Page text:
I think my horse is becoming show sour.
Playboy is my horse that I have been paying off for awhile. I plan on showing him Foundation QH this year and I really want to go for versatility. However, I think my gelding is becoming ring sour. At the last foundation show I went to, he tried running out of each of his stops. Then at the open show I went to last weekend, it's like he was trying his hardest to do everything wrong and completely ignore me. He was perfect in the warm up pen and was being such a doll before we went in, I don't know what his deal was!
Maybe its ME? He is a big lazy son of a gun and him running through that one lead change was so not like him and took me by surprise. When I was asking for my spins, you can hear my mom complaining about me using my legs (lol), because I was told specifically NOT to by the guy I am buying him from, he just spins with neck rein and a bit of leg in the beginning, but then in the show pen it was totally different. He just wouldn't listen period.
Maybe he was tired and had enough? There was a constant "hurry up and wait" scenario. I wound up warming up with all the western pleasure horses, no one told me there was a separate warm up for the reiners, so he got warmed up twice. He is rather out of shape, see the belly?;) lol
I rode him at the local arena a few days ago, and I decided not to ride with spurs. Normally, that's a terrible idea because he is SO freaking lazy. But, he was a perfect angel! Maybe I was accidently bumping him, or he was worried that I might (at the show). I don't usually get nervous in the show pen, especially at little open shows, so it's not like I was getting him worked up.
If you guys see anything I need to work on PLEASE let me know, I am open to suggestions, especially on him only switching leads in the front.
WHOOPS sorry I forgot to post the video, I am still waiting for it to upload to youtube. So, it will be about 2 hours XD
If he's running through your stops in the show pen, take him to a schooling show.....and school him.....I've seen pros fence a horse during a run, and sometimes the only way to fix it is to suck up the entry fee and use your turn to school. Sounds like he's got show smart.......they do this because they know you're not going to get after them for not running right.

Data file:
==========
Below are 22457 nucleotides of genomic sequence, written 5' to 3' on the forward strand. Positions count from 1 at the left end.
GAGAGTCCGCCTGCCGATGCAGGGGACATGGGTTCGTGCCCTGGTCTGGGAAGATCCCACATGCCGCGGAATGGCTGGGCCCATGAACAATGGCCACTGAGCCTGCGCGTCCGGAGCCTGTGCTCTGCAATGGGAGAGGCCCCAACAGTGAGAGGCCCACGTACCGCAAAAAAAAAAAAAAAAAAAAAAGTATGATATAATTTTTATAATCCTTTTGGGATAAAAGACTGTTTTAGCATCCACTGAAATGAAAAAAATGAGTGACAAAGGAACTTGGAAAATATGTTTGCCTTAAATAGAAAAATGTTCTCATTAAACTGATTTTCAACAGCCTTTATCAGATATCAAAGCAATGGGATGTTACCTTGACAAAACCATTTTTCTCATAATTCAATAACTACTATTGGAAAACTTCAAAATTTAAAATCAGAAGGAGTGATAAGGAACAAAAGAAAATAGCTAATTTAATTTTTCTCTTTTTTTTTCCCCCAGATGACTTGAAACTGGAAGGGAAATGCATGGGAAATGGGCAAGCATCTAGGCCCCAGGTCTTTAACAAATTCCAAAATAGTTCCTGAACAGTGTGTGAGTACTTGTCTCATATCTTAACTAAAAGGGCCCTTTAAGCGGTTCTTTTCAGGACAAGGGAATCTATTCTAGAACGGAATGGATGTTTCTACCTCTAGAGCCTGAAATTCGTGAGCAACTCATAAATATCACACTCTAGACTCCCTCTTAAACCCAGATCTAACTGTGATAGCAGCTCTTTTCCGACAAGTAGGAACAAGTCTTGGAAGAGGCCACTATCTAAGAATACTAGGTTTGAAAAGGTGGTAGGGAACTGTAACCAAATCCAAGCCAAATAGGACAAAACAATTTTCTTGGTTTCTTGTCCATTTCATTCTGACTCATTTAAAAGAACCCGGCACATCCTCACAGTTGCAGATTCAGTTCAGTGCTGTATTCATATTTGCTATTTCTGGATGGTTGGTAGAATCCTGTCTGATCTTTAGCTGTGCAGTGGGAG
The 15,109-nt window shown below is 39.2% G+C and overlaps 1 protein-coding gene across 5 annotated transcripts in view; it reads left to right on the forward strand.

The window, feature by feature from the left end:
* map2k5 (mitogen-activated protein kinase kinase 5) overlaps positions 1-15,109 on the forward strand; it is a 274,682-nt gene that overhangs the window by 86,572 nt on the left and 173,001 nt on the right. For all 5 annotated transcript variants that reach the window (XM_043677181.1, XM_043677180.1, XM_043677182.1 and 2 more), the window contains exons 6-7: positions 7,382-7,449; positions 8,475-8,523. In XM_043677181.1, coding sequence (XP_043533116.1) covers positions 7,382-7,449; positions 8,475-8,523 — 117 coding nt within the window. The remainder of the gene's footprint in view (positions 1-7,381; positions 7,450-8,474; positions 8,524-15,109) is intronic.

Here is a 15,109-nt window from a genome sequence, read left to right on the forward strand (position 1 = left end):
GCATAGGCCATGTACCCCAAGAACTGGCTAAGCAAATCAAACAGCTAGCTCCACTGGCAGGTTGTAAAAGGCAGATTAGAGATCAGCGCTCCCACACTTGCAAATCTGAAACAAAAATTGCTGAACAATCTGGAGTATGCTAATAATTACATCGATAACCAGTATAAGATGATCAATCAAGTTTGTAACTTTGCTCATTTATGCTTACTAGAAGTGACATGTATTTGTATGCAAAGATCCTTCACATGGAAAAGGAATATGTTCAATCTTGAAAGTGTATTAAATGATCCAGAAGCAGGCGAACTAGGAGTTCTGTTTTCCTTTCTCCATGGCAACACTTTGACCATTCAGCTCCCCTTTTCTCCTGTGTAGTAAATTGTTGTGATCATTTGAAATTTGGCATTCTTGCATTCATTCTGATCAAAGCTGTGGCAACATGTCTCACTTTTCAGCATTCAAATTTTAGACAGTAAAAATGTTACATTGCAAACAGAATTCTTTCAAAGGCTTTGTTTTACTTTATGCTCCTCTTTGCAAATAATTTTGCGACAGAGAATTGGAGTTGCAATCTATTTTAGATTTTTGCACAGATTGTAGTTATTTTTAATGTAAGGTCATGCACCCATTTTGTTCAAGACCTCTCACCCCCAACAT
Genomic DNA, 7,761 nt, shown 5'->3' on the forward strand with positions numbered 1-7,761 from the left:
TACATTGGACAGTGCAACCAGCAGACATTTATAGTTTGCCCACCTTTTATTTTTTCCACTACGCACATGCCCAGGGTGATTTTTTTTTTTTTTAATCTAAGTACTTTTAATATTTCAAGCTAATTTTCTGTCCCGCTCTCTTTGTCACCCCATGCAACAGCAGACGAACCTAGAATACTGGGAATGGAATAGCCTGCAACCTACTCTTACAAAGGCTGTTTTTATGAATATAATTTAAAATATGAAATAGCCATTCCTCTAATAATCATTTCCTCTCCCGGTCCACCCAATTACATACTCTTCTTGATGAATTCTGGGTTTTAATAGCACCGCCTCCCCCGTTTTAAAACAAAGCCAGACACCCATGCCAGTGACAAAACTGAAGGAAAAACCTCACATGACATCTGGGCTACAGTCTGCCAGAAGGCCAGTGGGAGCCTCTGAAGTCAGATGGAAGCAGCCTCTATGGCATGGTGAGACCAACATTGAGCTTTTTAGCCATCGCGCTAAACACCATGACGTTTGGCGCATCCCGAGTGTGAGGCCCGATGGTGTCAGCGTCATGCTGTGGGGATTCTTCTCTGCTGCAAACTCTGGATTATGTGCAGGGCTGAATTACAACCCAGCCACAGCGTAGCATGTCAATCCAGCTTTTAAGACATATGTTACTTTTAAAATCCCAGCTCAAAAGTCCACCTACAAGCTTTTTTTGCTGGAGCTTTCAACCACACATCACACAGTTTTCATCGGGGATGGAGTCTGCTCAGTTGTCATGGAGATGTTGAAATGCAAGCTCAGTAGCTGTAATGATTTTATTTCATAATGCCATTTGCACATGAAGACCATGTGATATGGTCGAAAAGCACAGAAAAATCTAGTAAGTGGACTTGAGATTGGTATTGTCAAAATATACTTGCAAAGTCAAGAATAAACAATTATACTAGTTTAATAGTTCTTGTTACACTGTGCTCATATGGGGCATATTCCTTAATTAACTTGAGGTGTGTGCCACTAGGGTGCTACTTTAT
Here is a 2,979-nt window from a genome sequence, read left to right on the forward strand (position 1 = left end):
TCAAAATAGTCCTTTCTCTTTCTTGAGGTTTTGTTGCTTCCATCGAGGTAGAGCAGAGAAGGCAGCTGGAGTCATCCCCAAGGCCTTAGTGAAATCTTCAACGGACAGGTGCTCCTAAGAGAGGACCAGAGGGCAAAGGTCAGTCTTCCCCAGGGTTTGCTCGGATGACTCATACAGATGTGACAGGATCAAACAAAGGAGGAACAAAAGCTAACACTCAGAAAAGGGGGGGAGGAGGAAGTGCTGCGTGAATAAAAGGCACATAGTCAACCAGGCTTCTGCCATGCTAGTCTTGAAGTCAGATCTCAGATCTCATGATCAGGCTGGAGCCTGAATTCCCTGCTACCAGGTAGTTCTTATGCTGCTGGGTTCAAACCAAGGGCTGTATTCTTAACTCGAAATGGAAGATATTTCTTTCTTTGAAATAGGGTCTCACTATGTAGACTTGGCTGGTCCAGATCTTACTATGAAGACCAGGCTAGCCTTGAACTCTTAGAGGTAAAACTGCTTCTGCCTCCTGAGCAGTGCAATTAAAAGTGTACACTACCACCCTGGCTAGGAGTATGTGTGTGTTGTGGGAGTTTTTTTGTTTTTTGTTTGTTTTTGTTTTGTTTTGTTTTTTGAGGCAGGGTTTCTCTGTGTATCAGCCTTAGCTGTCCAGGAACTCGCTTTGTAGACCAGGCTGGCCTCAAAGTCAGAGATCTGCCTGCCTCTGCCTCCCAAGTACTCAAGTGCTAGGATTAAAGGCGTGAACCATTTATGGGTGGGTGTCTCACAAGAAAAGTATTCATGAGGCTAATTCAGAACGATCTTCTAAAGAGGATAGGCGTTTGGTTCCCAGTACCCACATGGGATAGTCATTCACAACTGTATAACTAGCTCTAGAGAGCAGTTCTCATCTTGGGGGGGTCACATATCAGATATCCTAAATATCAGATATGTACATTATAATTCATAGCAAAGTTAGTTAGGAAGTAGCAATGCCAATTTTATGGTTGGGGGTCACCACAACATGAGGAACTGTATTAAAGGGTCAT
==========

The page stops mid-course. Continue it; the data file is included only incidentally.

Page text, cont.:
I haven't watched the vid, it's not here yet:wink:
Fourty seven more minutes. :P
I PMed you:wink:
I am not a reining expert by any means, so I'm sure someone else can chime in better than me.
Do you have regular lessons with (I assume) his trainer that owns him? Certainly there could be something you are cueing him for, that isn't quite exactly how Playboy was taught.
Do you think an NBA basketball player would perform their best, jumping into a game during the off season where they are not in shape? Absolutely not.
Therefore, you cannot expect Playboy to perform his best if he is not in his best shape. I don't blame him for having a bad day.
If you don't know if you are bumping him, then maybe you shouldn't be using spurs at all until you get better leg control. I don't mean that in a "put down" sense, but spurs on a reining horse, who has been precisely trained, need to be used correctly all the time. Or you will confuse him. When a horse gets confused, they get frustrated, and don't perform well or appear to be "doing things wrong on purpose" when in reality, they are just tryiing to figure out all the cues the rider is giving them wrong or confusing.
Again, are you taking lessons with the person that trained him?
Have you been having regular issues with his lead changes or was this the first time?
Addressing the lead change though, I agree with what Beau said about hip control but also a good amount of lift in the shoulder and ribcage is going to help you get a change in front if they are sticky.
I would spend a lot of time doing tight counter canter circles, clovers at the counter canter, etc as well as at the trot doing expanded forehand turns and pushing his hip out and around until he gets super soft with it, and see what it does. Don't completely throw away your hand though, get a little bit of bump with it and hold him steady in the change at first and see how his front end responds after you do all that with his hip.
Unfortunately I can' watch the video right now, but I hope this helps.
So many times I've seen horses been ridden too much in the warm up pen that by the time the class comes they are tired. For warmup, long trotting for a few minutes is a great exercise that's easy on the horse and warms it up.
I can't view the video on this computer I am on as it's to slow.
It's quite certain your horse could be show sour, or just doesn't like his job anymore. I know with my horse he became sour from show jumping and just didn't enjoy it much anymore, so I tried other things with him: trail rides, gymkana (sp), western pleasure, dressage, cross country... he then started enjoying doing all those things as well as jumping, he was again, a very happy horse being able to do different things other then jump! :-)
|All times are GMT -4. The time now is 09:53 AM.|
Powered by vBulletin® Version 3.8.8
Copyright ©2000 - 2017, vBulletin Solutions, Inc.
vBulletin Security provided by vBSecurity v2.2.2 (Pro) - vBulletin Mods & Addons Copyright © 2017 DragonByte Technologies Ltd.
User Alert System provided by Advanced User Tagging (Pro) - vBulletin Mods & Addons Copyright © 2017 DragonByte Technologies Ltd.